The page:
Libraries are always magic. But some libraries are more magic than most. Some make it easier to slip into the dreams of books, of rows and rows of possible worlds, possible people, of the ink-and-paper scent of story. And that big green glass building on Assembly, with its spill of sunlight and green trees, the open floors of books, books, books – that’s the most magical place in Columbia.
It’s hard not to love a library. But there’s a lot more to Richland Library’s main branch than its books. Their Children’s Room is an award-winner. Low stacks of books, cheerful librarians (one of whom plays for perennial kid fav Lunch Money!), puzzles and giant stuffed animals make a child’s reading paradise. Some tables are covered in paper, with crayons and scissors provided for busy hands. Board games cover others (think Connect 4! and toddler-friendly puzzles). And maybe best of all, Maurice Sendak’s Wild Things grace the walls – at ten feet high. It’s the only place in the world he allowed them to be used as decoration. We’re that lucky.
Yeah, the space is pretty awesome. But did you know they have almost-daily programs for kids of all ages, both morning and evening – all for free?
Almost every morning sees some kind of storytime – which takes place in the special Storytime Room. If you’re lucky, some puppets might join in. Every storytime includes books, songs and fingerplays, and movement (more for toddlers, less for teenies). As soon as baby’s born, you can take him to Mother Goose Storytime (for babies under 12 months). It helps set a good foundation – not necessarily for baby; he won’t remember it! – but for you. With stories, songs, and play, librarians model how to help baby gain important pre-reading skills. And you get mommy hangout time. Because nothing makes mommy friends like singing “Where is Thumbkin” and realizing that yes, you do remember all the hand-motions to the Itsy Bitsy Spider.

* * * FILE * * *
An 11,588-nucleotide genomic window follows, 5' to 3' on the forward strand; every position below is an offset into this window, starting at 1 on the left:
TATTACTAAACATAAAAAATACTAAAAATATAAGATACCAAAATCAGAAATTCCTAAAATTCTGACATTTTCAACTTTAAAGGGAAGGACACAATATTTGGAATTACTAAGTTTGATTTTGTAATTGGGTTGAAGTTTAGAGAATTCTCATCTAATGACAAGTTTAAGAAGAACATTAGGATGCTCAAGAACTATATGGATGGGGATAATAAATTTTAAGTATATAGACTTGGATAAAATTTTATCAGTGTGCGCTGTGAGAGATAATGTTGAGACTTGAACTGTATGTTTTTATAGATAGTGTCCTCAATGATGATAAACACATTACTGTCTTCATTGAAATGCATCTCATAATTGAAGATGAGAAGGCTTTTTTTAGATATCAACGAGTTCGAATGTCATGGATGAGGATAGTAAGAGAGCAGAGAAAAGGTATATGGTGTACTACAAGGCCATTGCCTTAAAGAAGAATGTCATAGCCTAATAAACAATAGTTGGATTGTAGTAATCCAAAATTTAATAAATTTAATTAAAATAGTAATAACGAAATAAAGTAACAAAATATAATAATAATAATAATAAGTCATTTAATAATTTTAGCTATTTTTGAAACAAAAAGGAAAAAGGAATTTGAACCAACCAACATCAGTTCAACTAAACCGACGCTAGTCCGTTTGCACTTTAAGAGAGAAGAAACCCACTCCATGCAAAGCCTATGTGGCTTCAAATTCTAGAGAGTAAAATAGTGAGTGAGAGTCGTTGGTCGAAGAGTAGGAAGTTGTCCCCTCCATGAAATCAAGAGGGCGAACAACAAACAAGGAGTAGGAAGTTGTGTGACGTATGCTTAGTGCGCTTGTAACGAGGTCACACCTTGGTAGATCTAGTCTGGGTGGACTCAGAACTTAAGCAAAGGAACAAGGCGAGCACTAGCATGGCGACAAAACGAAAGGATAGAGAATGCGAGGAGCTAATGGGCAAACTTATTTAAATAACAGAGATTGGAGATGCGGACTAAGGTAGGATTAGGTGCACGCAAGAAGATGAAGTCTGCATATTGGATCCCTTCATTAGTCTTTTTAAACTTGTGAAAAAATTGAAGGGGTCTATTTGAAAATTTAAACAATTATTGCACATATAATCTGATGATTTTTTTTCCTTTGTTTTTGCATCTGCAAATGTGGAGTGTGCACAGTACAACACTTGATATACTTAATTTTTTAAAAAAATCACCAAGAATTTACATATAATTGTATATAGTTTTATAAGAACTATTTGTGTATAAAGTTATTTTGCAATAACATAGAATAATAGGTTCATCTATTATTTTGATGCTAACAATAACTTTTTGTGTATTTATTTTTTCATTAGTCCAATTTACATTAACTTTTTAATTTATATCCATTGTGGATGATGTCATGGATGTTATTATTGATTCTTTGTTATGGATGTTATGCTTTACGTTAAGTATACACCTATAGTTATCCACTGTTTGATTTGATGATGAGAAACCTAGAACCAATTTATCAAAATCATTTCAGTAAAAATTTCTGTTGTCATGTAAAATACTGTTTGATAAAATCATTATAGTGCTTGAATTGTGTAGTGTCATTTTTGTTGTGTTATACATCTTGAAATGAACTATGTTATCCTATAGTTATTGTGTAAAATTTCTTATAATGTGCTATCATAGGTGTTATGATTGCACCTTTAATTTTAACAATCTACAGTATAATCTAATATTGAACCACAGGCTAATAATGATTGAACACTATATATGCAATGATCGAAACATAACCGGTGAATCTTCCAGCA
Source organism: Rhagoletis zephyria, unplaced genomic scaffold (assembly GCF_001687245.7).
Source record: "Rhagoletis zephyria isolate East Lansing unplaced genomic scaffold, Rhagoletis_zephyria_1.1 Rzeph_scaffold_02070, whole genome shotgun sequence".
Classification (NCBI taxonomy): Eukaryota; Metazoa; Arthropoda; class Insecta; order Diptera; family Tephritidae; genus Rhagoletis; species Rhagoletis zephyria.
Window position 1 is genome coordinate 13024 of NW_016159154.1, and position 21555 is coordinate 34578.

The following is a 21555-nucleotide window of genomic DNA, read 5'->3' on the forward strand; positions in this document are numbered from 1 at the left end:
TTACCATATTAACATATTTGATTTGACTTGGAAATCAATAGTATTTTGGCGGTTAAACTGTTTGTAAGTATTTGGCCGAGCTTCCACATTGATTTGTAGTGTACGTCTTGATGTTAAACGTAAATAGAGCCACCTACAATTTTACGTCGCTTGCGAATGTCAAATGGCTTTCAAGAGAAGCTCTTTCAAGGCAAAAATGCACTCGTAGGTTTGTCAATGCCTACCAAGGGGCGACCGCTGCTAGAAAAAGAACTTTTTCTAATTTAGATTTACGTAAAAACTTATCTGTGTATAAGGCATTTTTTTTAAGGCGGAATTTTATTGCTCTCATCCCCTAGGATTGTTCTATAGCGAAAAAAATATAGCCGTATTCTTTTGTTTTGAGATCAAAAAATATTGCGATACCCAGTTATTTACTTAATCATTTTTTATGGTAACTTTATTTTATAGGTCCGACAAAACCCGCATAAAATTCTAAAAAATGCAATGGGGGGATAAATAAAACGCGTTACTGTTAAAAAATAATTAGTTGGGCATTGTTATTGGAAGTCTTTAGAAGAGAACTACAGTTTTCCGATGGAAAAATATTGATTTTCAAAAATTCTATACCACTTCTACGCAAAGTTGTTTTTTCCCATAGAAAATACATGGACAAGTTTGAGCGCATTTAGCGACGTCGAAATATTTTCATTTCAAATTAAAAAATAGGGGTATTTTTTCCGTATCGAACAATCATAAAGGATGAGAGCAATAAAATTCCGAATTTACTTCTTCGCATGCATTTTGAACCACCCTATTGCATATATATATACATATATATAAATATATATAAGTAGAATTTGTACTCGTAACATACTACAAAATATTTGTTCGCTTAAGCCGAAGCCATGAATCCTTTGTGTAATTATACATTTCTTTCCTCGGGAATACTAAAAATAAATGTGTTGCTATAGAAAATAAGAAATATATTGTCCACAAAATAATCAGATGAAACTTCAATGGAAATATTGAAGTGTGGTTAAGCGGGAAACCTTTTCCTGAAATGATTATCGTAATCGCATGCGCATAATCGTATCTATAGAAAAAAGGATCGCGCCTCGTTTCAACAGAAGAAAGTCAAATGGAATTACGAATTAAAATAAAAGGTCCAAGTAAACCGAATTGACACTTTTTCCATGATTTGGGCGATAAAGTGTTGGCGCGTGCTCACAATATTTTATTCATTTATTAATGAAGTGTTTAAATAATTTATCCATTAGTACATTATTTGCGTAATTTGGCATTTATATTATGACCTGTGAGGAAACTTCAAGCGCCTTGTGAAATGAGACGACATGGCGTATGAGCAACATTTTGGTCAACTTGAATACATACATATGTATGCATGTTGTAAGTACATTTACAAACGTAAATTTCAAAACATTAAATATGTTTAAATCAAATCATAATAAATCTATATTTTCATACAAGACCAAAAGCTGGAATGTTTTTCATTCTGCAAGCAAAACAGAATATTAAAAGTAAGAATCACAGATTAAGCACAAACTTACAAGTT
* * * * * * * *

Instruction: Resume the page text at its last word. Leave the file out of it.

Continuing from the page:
There’s also morning storytimes for toddlers, preschoolers, and whole families. Those cheerful librarians lead them – and rock them. Sometimes literally. One of the favorite programs is Friday morning’s Movers and Shakers, a special storytime with lots of movement and song. Shakers and jingle bells are provided; sometimes special guests help with a rhythm. Life list of awesome: a roomful of parents unabashedly singing Bob Marley’s “One Love”, accompanied by African drumming, while kids clap along and look mildly confused.
But that’s not all. The Columbia Museum of Art runs its fabulous Hands-On Art program about once a month there (always packed and popular). It pairs stories with crafts, and is always fun, if a little chaotic. Like Movers and Shakers, it’s really popular – so get there a little early! Parking might be frustrating, too, so be sure to bring extra change just in case you need to resort to the meters.
Working mama? No problem! Monday evenings usually see a Reading Rumpus for all ages, sometimes with puppet shows and optional pajamas. Every Saturday morning there’s at least one storyime, too. And you can always come and play when there’s nothing scheduled. The librarians are great at finding books on your kid’s favorite topics (we usually ask for dragons or space), and there are also DVDs and kid-friendly CDs for checkout.
It’s not all routine, however. Coming up in the next month is Puppetpalooza (hopefully featuring everyone’s favorite Freddy the Frog), the Hopkins Elementary school choir, and Grow It!, which pairs storytime with gardening.
Not a Richland County resident or USC student? Don’t sweat it! For $65 a year – worth it if you’re a reader – you can get a library card good for the whole Richland Library system. But even if you choose not to check out books, the programs are free to everyone.
So have you been to the library lately?